• London Underground is increasing its incident response capabilities, and developing plans to co-locate engineering and operations staff in one command and control centre so it can speed up the time it takes to recover from incidents. 
  • The installation of covers on the emergency call units on Victoria line trains has significantly reduced the number of accidental activations by passengers. Similar covers are being designed and fitted to the Jubilee, Northern and Piccadilly fleets prior to the 2012 Games before further roll-out to the Bakerloo, Central and District lines. 
  • A huge range of other programmes are being taken forward in order to reduce delays, including the upgrades of Tube signalling and fleets, new technology and resources to combat cable theft, work to learn from other metros and leading companies and communications campaigns aimed at staff, contractors and passengers to explain how to help keep Tube services running smoothly. 



Later this year the Mayor will set out his plan to reduce delays by a further 30 per cent.

A total of £50m has already been identified for the development of reliability projects to further improve Tube services over the next few years.
 
Mike Brown, Managing Director of LU, said: "Over the last year, my team has scrutinised every aspect of how we operate the Tube to further improve reliability.  I'm determined to ensure we're getting the most from our trains, infrastructure and people. The results are unequivocal, but we are not complacent and will continue to focus on improving every aspect of the service we provide our customers."



Notes to editor:

  • Full performance statistics for London Underground period 13 of 2011-12 are available from http://www.tfl.gov.uk/corporate/modesoftransport/londonunderground/1592.aspx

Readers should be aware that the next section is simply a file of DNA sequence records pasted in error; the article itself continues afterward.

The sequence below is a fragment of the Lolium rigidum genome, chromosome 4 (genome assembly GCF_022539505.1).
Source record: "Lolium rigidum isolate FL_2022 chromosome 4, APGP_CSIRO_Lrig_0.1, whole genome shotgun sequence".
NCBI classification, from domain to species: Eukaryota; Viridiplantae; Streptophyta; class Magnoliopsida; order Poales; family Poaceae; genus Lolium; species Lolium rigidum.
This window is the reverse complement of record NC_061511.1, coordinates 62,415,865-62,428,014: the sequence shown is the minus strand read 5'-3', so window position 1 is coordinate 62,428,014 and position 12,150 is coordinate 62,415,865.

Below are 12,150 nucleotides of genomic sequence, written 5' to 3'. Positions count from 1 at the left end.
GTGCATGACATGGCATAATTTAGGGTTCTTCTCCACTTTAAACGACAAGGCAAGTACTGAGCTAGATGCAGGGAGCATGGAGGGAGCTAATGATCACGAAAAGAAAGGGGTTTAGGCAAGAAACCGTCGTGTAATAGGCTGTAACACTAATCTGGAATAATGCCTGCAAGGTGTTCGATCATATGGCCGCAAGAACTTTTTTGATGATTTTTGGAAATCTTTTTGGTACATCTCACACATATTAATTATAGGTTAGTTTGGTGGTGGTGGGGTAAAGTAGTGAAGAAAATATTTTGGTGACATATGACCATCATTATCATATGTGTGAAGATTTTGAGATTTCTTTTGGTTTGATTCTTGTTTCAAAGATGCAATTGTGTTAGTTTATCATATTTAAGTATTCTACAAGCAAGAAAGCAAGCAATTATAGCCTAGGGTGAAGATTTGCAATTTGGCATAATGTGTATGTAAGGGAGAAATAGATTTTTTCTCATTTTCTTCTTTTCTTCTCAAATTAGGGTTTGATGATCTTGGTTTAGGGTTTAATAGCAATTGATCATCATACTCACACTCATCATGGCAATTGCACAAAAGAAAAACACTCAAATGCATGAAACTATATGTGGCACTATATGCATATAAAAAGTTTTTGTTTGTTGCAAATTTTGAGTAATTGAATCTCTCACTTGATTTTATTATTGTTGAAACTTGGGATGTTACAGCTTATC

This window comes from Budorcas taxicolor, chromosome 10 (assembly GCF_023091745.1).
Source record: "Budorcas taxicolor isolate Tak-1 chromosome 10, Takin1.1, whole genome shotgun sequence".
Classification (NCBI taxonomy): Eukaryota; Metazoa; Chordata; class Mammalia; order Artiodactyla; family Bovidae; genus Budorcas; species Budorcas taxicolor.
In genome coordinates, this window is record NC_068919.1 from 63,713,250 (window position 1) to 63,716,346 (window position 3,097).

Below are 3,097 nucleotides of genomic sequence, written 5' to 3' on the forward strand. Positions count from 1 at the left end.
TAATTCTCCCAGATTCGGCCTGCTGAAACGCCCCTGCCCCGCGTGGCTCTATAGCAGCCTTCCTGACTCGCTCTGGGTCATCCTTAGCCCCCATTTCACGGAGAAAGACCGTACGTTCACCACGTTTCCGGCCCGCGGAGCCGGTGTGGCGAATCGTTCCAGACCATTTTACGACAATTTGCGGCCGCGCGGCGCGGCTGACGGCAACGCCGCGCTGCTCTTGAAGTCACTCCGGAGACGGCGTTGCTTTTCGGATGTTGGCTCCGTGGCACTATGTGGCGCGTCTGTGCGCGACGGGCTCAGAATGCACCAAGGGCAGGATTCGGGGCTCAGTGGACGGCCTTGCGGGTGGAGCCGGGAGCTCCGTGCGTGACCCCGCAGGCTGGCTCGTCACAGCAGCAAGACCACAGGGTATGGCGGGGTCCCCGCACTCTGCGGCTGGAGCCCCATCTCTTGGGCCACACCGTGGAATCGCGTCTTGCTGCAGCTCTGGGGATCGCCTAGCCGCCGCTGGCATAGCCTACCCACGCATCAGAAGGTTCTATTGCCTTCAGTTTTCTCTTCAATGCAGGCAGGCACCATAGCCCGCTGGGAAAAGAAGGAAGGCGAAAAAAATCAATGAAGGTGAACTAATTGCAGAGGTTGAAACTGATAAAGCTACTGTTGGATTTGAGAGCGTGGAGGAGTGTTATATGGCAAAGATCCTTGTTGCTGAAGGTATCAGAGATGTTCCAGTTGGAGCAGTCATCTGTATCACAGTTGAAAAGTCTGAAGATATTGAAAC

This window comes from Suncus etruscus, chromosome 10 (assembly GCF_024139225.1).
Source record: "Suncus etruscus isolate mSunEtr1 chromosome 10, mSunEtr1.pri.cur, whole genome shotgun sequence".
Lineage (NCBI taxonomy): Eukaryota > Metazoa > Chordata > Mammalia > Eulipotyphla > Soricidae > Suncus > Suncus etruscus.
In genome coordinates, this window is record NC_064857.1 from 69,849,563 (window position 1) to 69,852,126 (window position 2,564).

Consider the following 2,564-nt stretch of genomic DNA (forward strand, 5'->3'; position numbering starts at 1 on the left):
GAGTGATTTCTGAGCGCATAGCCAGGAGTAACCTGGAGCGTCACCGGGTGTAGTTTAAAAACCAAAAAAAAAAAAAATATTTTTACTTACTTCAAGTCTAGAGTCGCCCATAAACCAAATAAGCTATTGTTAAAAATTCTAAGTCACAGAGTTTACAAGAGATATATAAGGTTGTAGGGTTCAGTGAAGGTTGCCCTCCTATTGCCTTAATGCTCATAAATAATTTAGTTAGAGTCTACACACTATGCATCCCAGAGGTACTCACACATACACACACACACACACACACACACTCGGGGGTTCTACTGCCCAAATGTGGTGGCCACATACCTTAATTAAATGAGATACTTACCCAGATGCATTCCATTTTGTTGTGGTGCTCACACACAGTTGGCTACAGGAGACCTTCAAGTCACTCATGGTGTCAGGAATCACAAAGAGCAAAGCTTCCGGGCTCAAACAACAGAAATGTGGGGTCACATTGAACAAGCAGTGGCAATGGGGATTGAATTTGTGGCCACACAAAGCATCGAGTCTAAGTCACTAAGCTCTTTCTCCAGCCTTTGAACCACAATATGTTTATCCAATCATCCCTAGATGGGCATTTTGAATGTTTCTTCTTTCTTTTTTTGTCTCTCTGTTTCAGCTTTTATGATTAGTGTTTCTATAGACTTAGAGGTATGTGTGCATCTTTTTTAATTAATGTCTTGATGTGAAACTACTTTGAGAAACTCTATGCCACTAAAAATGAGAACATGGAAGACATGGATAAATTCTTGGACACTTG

• In the last financial year, ended on 31 March 2012, London Underground trains ran 72.4 million kilometres, the highest ever, and passengers made more than 1.17m journeys, a new record, up 5.7% from 2010/11. 
  • Reliability, as measured by the amount of delays to customers, was also at record levels with the number of customers hours lost to delays at their lowest since measurements began in 1999. Across the network Lost Customers Hours have been reduced by almost 40 per cent since 2007/08. In 2011/12 lost customer hours were reduced to 2.18m lost customer hours as compared to 3.04m lost customer hours in 2010/11. 
  • For customer satisfaction the fourth quarter's overall evaluation score at 81 was above target, giving an annual average of 80, the highest since records began. 
  • The second post-upgrade timetable on the Jubilee line was introduced on Sunday 25 March. The timetable increased the weekday peak frequency at the busiest times to 30 trains per hour and provided significant increases in inter-peak, evening and weekend service frequencies. Average journey times are now more than two minutes faster than they used to be under the old signalling system. 
  • More than half of the service on the Metropolitan line is now being provided by the new air-conditioned 'S' stock trains.